The paper, titled “The (Real) Price of Security Solutions – a white paper on the challenges of buying and selling high-quality security solutions”, aims to explore the price versus quality debate from the perspectives of both buyers and sellers of security solutions, in order to identify the relative advantages and disadvantages between low-priced and high-quality solutions.
The main findings of the paper clearly suggest that end users would find it far more beneficial to consider and deploy high-quality security solutions. The findings also reveal that there are many advantages for security providers who offer high-quality solutions to their customers, rather than merely competing with each other on the basis of price. Security providers would be much better off collaborating with their customers and developing a good understanding of buyers’ needs in order to provide suitable solutions that meet those requirements and perform well over time.
The research was driven by Immediate Past Chairman of the Association, Pauline Norstrom, during her time as Chairman. In her final address to the Association as Chairman, Norstrom announced that the Association would be conducting research into the issue of considering quality over and above price, which is of particular interest to her.
“I have been in the industry some 16 years, before that in tech marketing across a broad spectrum of industries. During that time, I have watched and experienced the manufacturers within our industry race to the lowest price, compromising on materials and functionality in order to do so and often at the expense of UK jobs in the process. I have seen the industry rush to the cheapest price to win the bid, with companies offering solutions at very low margins being left with substantial additional costs they cannot cover. In addition, end users are often provided with an inferior solution which does not solve their problems.”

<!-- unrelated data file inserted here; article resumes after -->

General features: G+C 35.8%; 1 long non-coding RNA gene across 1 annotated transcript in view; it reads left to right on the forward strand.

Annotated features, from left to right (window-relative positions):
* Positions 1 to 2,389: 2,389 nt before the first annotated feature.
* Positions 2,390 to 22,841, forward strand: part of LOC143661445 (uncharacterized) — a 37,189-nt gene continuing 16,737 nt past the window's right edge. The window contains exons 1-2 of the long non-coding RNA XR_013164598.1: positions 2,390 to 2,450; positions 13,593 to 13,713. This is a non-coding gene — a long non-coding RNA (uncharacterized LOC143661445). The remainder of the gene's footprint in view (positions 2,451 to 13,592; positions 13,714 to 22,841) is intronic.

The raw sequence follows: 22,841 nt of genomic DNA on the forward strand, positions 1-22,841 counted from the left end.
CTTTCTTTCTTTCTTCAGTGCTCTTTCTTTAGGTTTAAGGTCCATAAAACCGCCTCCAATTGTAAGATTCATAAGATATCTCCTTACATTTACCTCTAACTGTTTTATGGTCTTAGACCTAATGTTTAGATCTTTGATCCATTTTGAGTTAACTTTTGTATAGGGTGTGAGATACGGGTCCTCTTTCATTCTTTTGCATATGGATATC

“I hope that the white paper will provide educational value to both industry players and security buyers. For the industry, I hope that the white paper will enable us to communicate the valuable benefits of procuring solutions on the basis of quality. Especially when the cost of not paying for a service or extra warranty, or system design or customisation, is properly measured across the life of the system, and considered in terms of the whole cost, including the displaced cost to a business and its current operations.
“I also hope that it will help end users to think in terms of the wider business impact of security purchase decisions, to challenge the brief and to consider the displaced cost which may arise. Essentially, I hope that the paper will educate the security buyer as to the art of buying a specialised security solution, rather than a bunch of part numbers or just cost per hour; and instead, to consider the value of the sum of the parts bringing a larger benefit than those parts working in isolation. It is the concept of the whole system, whether a service or product offering that the security industry needs to explain to the security buyer, and I hope that this white paper achieves that.”
The paper sets out recommendations for both security providers and security buyers through checklists which aim to help security buyers make better informed purchase decisions and security providers to better demonstrate the value of their offering rather than compete on price alone.
Pauline Norstrom and representatives from both Securitas and ATEC Fire and Security will be presenting on the findings of the white paper in more detail at the BSIA’s North West Security Procurement Conference which is being held in Liverpool on 3 May.